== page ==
Music: No Kitten on the Keys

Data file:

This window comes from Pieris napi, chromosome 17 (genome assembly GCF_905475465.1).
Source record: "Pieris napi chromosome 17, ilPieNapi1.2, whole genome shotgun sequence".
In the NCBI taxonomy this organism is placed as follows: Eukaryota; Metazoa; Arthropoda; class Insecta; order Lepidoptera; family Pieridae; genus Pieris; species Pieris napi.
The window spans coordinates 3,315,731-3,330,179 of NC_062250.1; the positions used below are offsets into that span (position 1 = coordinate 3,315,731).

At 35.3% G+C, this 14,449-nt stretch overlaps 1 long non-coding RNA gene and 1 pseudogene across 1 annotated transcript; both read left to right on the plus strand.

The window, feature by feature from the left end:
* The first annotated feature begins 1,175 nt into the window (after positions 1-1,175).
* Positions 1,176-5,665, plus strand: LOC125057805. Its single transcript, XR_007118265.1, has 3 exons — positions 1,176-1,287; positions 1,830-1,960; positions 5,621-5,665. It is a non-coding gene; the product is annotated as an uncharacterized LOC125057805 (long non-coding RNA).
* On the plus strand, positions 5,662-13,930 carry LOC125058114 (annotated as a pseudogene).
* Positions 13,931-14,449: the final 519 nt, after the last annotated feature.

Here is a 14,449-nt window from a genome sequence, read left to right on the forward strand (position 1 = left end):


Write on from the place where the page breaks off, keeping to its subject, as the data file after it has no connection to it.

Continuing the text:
If you shut your eyes you would bet she was a man. But last week's audiences at Manhattan's Downtown Cafe Society lad their eyes open. They heard a sinewy young Negro woman play the solid, unpretentious, flesh-&-bone kind of jazz piano that is expected from such vigorous Negro masters as James P. Johnson. Serene, reticent, sloe-eyed Mary Lou Williams was not selling a pretty face, or a ow decolletage, or tricksy swinging of Bach or Chopin. She was playing blues, stomps and boogie-woogie in the native Afro-American way—an art in which, at 33, she is already a veteran. Yet Mary...

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